It works fine in Linux.

  • Re:Poratibility (Score:1, Insightful)

    by Anonymous Coward on Thursday September 10, 2009 @07:22PM (#29384385)

    So you never burn a DVD from an image? You never film or watch an HD movie? I think you're a bit out of touch with what "most users" need nowadays.

  • Re:DOK (Score:3, Insightful)

    by spazdor (902907) on Thursday September 10, 2009 @07:40PM (#29384555)

    um, RDOK?

  • by sznupi (719324) on Thursday September 10, 2009 @07:56PM (#29384679) Homepage

    At least few distros I've tried does that (and a) I wasn't bothered enough yet to search more thoroughly than quick google search b) it wouldn't help much anyway, since that's apparently a default behaviour...a big problem when using flashdisks with alien machines)

    Namely, when moving files across volumes, only the modification date remained intact, with creation date being "reset" to the time of moving (essentialy it worked the same as copying and then deleting the original; and while that's what the OS is doing under the hood, it is not the intention of the user if he chooses "cut" instead of "copy")

    That's a destruction of very, very basic file attribute; almost falls under the category of destroying user data... (yes, file creation dates are not important to some of you, I get it...but they are to others)

  • Re:Poratibility (Score:2, Insightful)

    by jedidiah (1196) on Thursday September 10, 2009 @07:57PM (#29384685) Homepage

    If you think that "most users" do that sort of thing then it is YOU that is woefully out of touch with what users need today.

  • Re:Well, now ... (Score:3, Insightful)

    by node 3 (115640) on Thursday September 10, 2009 @08:19PM (#29384845)

    File permissions security isn't all that useful on removable media like it is on the boot drive (and other internal drives).

    If a drive is portable, you can bypass any security permissions by simply plugging it into a computer where you are root, or compiling your own kernel or filesystem driver to ignore permissions.

    The default behavior for external drives (esp. flash drives) should be to completely ignore ownership permissions, with the option to enforce them if you really want to. Anything more strict and you make things harder for you, but no harder for someone with their own box.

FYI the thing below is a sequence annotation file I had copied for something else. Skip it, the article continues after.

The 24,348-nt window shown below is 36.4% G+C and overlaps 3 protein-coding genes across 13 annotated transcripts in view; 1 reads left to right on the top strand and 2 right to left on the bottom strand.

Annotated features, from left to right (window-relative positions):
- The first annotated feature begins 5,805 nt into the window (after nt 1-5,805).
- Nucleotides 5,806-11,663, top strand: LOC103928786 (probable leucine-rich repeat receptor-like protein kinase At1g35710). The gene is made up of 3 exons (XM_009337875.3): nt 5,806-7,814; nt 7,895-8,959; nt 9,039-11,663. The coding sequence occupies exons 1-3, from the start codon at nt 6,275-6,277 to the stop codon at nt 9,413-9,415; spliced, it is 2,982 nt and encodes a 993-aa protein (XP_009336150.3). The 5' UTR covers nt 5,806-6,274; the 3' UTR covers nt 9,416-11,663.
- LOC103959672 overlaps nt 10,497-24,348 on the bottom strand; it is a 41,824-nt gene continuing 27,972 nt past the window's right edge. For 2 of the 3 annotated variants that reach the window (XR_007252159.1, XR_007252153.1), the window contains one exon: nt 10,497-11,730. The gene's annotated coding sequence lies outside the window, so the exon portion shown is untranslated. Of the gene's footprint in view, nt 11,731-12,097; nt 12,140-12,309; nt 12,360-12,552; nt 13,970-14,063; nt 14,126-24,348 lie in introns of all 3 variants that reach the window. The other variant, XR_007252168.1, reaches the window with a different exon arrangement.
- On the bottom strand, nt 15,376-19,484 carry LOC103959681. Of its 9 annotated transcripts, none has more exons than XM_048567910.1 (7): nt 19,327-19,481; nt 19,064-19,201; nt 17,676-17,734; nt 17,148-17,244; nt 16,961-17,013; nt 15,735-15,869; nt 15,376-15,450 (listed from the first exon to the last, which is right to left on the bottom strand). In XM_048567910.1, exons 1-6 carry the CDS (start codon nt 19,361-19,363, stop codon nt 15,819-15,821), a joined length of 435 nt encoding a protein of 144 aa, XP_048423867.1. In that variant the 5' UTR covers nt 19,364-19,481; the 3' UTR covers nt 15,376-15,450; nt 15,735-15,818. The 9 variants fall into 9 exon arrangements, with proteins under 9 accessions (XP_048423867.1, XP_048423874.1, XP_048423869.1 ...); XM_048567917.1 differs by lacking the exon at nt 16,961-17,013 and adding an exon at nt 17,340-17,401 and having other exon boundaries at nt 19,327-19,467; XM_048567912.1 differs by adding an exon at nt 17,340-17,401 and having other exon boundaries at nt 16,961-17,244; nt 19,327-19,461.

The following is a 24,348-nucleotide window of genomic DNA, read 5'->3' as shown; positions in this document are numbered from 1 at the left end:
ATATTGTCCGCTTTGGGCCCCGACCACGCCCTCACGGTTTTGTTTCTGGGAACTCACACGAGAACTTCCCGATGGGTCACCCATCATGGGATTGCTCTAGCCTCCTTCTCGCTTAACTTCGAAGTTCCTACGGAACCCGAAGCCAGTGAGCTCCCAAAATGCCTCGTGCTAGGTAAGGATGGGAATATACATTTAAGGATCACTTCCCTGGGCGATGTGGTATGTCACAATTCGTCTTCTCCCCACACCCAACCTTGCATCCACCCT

• Re:ext3 (Score:4, Insightful)

    by raddan (519638) * on Thursday September 10, 2009 @08:48PM (#29384899)

    Threads like this remind me of why Linux will never make it as a mainstream OS.

    I converted two people in my office to Ubuntu recently. One is an accountant. The other is an attorney. Both of them were shocked at how reliable and low-maintenance Ubuntu was. Both of them wanted to know why no one else knows about this. The only thing they needed help with was installing the proprietary media codecs (and I should point out all I did was send them links). They installed Ubuntu themselves, and they regularly tell me how happy they are with their computers now.

    How many people have you converted to Linux recently?

  • Re:ext3 (Score:3, Insightful)

    by selven (1556643) on Thursday September 10, 2009 @09:18PM (#29385041)
    Now this is something I don't understand. How do these jokes cause any harm to Reiser's wife's children or family? Every time someone makes a joke about something that, for some reason, "shouldn't be taken lightly", there are people expressing their outrage about how it was wrong to make it. Everything is offensive to someone, we should all realize that being offended doesn't harm you in any way and you can just skip over to the next comment and let people who want to laugh about something do so.
  • Re:ext3 (Score:5, Insightful)

    by mrchaotica (681592) * on Thursday September 10, 2009 @09:22PM (#29385055)

    This thread is not evidence of Linux being deficient compared to Windows; portable media doesn't usually have intact and correct permissions on Windows systems either! The difference here is that Linux users are pickier about the issue while Windows users, on average, don't care (if they even know about and understand the problem to begin with).

  • by xiando (770382) on Thursday September 10, 2009 @09:26PM (#29385095) Homepage Journal
    From the question,

    Using 'regular' Linux filesystems like ext keeps the permissions, but may require using the superuser when switching machines (as the UIDs are different).

    It sounds to me that the Question is not what filesystem to (ab)use, but how to make the files on the USB technology appear to belong to the same (ab)user on both/all boxen. Simply give yourself the same UID on both/all boxen and you are done.
    usermod -u 1000 youruser
    chown -R youruser:users /home/youruser

    man usermod and man chown for additional information.

  • Re:ext3 (Score:3, Insightful)

    by Omnifarious (11933) * <eric-slashNO@SPAMomnifarious.org> on Thursday September 10, 2009 @10:57PM (#29385627) Homepage Journal

    It bothers me because it hurts innocent code. The code didn't do anything wrong. The software he wrote didn't murder anybody. But now the only thing anybody ever talks about when they talk about the code is murder. The code deserves better than that.

    That sounds like a joke, and it sort of is, but it also really isn't.

  • Re:uid issue (Score:3, Insightful)